|Publication number||US6055436 A|
|Application number||US 09/010,043|
|Publication date||Apr 25, 2000|
|Filing date||Jan 20, 1998|
|Priority date||Jan 20, 1998|
|Publication number||010043, 09010043, US 6055436 A, US 6055436A, US-A-6055436, US6055436 A, US6055436A|
|Inventors||C. Powell II Clinton, Edgar Herbert Callaway, Jr.|
|Export Citation||BiBTeX, EndNote, RefMan|
|Patent Citations (3), Referenced by (7), Classifications (7), Legal Events (10)|
|External Links: USPTO, USPTO Assignment, Espacenet|
The present invention is directed to a communication device, such as a selective call receiver, and more particularly to a communication device capable of detecting simulcast conditions for appropriate symbol decoding.
When designing a communications system, it is often desired to cover an area larger than can be economically covered by a single transmitter site. In such cases, multiple transmitter sites are employed, each transmitting substantially the same data on substantially the same channel, in a process known as simulcasting. Due to differences in propagation delays and other factors, a receiver in the coverage area may receive signals from two or more transmitters at slightly different times, leading to a form of distortion known as Simulcast Delay Spread (SDS) distortion. Under certain conditions this distortion may become severe and corrupt the received data to an unacceptable degree.
Receiver modifications to reduce the effects of SDS distortion are known in the art; however, these modifications tend to degrade static (i.e., non-simulcast) sensitivity, adjacent channel selectivity, or other desirable receiver performance parameters. Conversely, methods of optimizing the receiver to achieve maximum static sensitivity tend to degrade the receiver's performance in the presence of SDS distortion.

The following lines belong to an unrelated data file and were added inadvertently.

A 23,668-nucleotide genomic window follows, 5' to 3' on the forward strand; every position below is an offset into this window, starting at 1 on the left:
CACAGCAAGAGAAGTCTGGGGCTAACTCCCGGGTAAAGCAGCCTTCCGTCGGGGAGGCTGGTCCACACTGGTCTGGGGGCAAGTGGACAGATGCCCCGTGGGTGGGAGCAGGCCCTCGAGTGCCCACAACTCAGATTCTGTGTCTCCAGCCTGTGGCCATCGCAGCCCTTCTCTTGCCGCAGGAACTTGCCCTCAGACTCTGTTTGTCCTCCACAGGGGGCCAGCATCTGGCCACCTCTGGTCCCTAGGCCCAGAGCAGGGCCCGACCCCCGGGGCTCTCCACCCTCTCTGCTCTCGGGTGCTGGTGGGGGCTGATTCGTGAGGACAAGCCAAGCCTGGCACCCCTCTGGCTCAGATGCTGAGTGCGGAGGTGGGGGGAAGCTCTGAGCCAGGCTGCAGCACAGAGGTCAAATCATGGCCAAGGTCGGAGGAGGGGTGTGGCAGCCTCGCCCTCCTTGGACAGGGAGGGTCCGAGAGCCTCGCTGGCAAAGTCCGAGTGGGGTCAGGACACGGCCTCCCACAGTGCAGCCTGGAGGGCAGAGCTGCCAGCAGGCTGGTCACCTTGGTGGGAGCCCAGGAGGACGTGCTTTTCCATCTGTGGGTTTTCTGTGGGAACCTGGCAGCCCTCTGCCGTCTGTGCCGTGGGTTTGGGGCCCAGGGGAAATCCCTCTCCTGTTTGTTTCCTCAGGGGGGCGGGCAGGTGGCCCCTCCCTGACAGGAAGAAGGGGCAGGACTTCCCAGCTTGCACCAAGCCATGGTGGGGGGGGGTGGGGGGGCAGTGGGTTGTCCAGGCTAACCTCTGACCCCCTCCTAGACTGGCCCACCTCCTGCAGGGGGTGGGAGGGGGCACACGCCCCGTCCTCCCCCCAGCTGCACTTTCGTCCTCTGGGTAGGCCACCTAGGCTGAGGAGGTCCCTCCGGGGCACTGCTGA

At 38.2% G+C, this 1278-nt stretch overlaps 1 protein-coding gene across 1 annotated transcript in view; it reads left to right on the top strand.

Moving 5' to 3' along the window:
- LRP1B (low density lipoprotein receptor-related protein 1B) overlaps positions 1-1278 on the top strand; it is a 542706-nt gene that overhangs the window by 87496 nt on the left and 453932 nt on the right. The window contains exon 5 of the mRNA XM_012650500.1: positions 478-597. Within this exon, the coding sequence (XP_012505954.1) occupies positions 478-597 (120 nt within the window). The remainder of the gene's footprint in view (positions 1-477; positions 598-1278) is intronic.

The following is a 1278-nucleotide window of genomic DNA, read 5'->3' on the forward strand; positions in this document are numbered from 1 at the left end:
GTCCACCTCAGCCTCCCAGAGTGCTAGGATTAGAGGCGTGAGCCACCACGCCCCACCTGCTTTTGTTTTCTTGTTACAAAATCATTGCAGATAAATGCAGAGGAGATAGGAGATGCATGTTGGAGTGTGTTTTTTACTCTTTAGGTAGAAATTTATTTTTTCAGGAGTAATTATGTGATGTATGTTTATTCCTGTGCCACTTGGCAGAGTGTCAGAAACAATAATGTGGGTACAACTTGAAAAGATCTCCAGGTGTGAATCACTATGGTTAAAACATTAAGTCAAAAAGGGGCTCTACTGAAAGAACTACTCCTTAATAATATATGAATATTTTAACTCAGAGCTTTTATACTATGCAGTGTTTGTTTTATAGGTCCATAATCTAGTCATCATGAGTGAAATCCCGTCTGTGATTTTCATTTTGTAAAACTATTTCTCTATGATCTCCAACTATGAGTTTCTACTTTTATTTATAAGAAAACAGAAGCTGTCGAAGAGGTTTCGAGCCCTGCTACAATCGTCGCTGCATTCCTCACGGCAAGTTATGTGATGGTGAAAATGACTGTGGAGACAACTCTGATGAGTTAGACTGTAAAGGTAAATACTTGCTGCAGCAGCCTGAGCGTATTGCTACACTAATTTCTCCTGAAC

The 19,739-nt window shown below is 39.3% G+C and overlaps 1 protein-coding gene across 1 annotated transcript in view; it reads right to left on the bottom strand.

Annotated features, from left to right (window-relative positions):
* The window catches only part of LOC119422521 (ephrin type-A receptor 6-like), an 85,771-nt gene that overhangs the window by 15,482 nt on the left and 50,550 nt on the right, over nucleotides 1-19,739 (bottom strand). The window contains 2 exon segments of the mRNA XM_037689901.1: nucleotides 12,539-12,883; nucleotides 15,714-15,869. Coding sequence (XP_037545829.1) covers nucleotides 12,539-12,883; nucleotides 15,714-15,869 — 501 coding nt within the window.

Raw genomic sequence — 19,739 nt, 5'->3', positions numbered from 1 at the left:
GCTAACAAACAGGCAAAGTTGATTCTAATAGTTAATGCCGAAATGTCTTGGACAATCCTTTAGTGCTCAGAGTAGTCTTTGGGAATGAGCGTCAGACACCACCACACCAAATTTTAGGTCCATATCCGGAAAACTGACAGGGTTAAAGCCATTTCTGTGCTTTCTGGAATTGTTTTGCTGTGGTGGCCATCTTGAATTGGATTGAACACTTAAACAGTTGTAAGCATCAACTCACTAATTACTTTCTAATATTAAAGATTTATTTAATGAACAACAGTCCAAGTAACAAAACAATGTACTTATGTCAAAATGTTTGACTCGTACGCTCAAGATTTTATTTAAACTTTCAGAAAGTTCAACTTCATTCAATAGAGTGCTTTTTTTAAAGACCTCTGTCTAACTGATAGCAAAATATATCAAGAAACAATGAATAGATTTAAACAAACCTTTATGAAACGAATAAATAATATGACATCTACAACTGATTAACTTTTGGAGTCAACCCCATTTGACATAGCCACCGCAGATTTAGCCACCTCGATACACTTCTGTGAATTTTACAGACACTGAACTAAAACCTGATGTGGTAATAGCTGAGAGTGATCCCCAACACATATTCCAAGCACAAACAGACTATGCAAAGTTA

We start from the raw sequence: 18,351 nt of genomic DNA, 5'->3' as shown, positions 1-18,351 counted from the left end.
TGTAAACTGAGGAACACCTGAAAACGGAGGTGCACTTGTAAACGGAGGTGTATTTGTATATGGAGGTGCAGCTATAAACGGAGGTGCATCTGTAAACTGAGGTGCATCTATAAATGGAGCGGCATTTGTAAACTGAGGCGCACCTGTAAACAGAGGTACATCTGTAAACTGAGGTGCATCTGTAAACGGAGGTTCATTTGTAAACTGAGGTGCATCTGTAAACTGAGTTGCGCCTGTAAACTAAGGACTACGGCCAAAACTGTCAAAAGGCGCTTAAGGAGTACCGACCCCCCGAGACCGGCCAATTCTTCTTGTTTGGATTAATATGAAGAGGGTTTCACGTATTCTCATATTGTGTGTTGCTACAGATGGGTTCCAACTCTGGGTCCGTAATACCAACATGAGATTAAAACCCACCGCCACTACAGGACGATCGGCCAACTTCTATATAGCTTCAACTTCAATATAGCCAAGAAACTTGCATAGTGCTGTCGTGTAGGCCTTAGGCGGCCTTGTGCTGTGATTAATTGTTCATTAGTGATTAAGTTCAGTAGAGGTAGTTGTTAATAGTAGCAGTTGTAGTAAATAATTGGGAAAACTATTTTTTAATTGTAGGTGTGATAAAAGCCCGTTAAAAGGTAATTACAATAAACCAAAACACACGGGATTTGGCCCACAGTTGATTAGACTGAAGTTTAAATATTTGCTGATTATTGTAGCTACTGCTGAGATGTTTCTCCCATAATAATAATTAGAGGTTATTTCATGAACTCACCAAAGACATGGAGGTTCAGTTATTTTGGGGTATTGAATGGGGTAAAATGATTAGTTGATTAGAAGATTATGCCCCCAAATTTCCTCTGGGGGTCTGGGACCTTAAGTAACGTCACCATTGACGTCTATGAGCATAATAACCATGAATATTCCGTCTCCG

Since it is difficult to simultaneously optimize a receiver for best SDS distortion and static sensitivity performance, a need exists for a method which can reliably discern between a simulcast and static channel at a receiver. If this were available, an adaptable receiver optimized for static sensitivity could be used that employed SDS distortion mitigation methods only when in a simulcast environment, and therefore achieve optimum performance in both static and simulcast environments.
FIG. 1 is a block diagram of a selective call receiver including a simulcast detection circuit in accordance with the present invention.
FIG. 2 is a flow chart illustrating a simulcast detection method in accordance with the present invention.
FIG. 3 is a block diagram of a simulcast detection circuit in accordance with the present invention.
FIG. 4 is an "eye diagram" illustrating a signal in static conditions.
FIG. 5 is an "eye diagram" illustrating a signal in simulcast conditions.
FIG. 6 is a plot for a edge window for single symbol time.
FIG. 7 is a plot for an center window for a single symbol time.
FIG. 8 is a plot for a typical strong static signal for a single symbol time.
FIG. 9 is a plot for a typical weak static signal for a single symbol time.
FIG. 10 is a plot for a typical simulcast signal for a single symbol time.
FIG. 1 illustrates a selective call receiver (such as a pager) 700 utilizing a simulcast detection circuit 350 according to the present invention. The simulcast detection circuit 350 maybe part of a processor 300 that controls many of the functions required in a selective call receiver. It should be understood that the simulcast control function could be achieved through the use of a stand-alone simulcast detection circuit 350 without the use of the processor 300. In particular, the simulcast detection circuit 350 issues a simulcast detection signal 380 when a simulcast signal is detected to allow for appropriate filtering and other functions for optimum performance under various conditions.